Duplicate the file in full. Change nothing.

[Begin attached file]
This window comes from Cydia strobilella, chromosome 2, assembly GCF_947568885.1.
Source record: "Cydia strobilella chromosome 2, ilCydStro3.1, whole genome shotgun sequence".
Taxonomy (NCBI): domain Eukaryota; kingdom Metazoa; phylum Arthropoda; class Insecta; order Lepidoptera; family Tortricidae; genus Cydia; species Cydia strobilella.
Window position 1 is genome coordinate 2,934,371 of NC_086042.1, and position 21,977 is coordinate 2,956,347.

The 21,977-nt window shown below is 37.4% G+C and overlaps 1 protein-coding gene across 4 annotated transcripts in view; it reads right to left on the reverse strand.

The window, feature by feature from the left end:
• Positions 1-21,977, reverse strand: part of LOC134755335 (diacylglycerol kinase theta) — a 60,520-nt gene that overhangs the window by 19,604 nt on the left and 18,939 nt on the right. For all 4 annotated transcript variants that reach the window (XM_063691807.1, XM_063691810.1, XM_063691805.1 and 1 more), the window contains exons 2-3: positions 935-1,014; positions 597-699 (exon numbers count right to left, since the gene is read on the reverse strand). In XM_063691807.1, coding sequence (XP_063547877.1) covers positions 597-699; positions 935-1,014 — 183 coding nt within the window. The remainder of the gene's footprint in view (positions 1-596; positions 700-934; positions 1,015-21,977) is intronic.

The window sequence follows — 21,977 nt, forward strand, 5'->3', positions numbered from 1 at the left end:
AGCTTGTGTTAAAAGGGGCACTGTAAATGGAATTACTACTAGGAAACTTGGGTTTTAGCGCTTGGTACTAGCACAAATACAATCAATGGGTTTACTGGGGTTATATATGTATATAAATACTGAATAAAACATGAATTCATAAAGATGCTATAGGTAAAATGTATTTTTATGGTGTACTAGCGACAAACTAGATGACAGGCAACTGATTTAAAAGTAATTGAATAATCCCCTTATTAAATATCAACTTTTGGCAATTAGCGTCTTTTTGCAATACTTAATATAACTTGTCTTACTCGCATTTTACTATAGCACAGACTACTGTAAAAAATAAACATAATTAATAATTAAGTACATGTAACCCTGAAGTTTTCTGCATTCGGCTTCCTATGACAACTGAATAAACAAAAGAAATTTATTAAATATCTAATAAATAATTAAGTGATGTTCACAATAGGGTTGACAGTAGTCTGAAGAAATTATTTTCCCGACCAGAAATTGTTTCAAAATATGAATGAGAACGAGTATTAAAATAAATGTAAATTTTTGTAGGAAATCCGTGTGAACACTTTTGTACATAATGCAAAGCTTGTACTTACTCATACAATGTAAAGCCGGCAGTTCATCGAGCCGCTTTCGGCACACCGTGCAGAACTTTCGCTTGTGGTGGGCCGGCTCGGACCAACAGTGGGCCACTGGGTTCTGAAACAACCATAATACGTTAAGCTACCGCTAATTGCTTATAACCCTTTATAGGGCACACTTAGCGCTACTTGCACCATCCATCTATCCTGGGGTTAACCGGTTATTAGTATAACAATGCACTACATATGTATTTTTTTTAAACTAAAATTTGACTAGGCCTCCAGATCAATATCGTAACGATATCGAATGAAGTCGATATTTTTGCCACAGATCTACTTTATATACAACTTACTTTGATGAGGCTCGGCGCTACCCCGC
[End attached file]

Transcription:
This window comes from Cydia strobilella, chromosome 2, assembly GCF_947568885.1.
Source record: "Cydia strobilella chromosome 2, ilCydStro3.1, whole genome shotgun sequence".
Taxonomy (NCBI): domain Eukaryota; kingdom Metazoa; phylum Arthropoda; class Insecta; order Lepidoptera; family Tortricidae; genus Cydia; species Cydia strobilella.
Window position 1 is genome coordinate 2,934,371 of NC_086042.1, and position 21,977 is coordinate 2,956,347.

The 21,977-nt window shown below is 37.4% G+C and overlaps 1 protein-coding gene across 4 annotated transcripts in view; it reads right to left on the reverse strand.

The window, feature by feature from the left end:
• Positions 1-21,977, reverse strand: part of LOC134755335 (diacylglycerol kinase theta) — a 60,520-nt gene that overhangs the window by 19,604 nt on the left and 18,939 nt on the right. For all 4 annotated transcript variants that reach the window (XM_063691807.1, XM_063691810.1, XM_063691805.1 and 1 more), the window contains exons 2-3: positions 935-1,014; positions 597-699 (exon numbers count right to left, since the gene is read on the reverse strand). In XM_063691807.1, coding sequence (XP_063547877.1) covers positions 597-699; positions 935-1,014 — 183 coding nt within the window. The remainder of the gene's footprint in view (positions 1-596; positions 700-934; positions 1,015-21,977) is intronic.

The window sequence follows — 21,977 nt, forward strand, 5'->3', positions numbered from 1 at the left end:
AGCTTGTGTTAAAAGGGGCACTGTAAATGGAATTACTACTAGGAAACTTGGGTTTTAGCGCTTGGTACTAGCACAAATACAATCAATGGGTTTACTGGGGTTATATATGTATATAAATACTGAATAAAACATGAATTCATAAAGATGCTATAGGTAAAATGTATTTTTATGGTGTACTAGCGACAAACTAGATGACAGGCAACTGATTTAAAAGTAATTGAATAATCCCCTTATTAAATATCAACTTTTGGCAATTAGCGTCTTTTTGCAATACTTAATATAACTTGTCTTACTCGCATTTTACTATAGCACAGACTACTGTAAAAAATAAACATAATTAATAATTAAGTACATGTAACCCTGAAGTTTTCTGCATTCGGCTTCCTATGACAACTGAATAAACAAAAGAAATTTATTAAATATCTAATAAATAATTAAGTGATGTTCACAATAGGGTTGACAGTAGTCTGAAGAAATTATTTTCCCGACCAGAAATTGTTTCAAAATATGAATGAGAACGAGTATTAAAATAAATGTAAATTTTTGTAGGAAATCCGTGTGAACACTTTTGTACATAATGCAAAGCTTGTACTTACTCATACAATGTAAAGCCGGCAGTTCATCGAGCCGCTTTCGGCACACCGTGCAGAACTTTCGCTTGTGGTGGGCCGGCTCGGACCAACAGTGGGCCACTGGGTTCTGAAACAACCATAATACGTTAAGCTACCGCTAATTGCTTATAACCCTTTATAGGGCACACTTAGCGCTACTTGCACCATCCATCTATCCTGGGGTTAACCGGTTATTAGTATAACAATGCACTACATATGTATTTTTTTTAAACTAAAATTTGACTAGGCCTCCAGATCAATATCGTAACGATATCGAATGAAGTCGATATTTTTGCCACAGATCTACTTTATATACAACTTACTTTGATGAGGCTCGGCGCTACCCCGC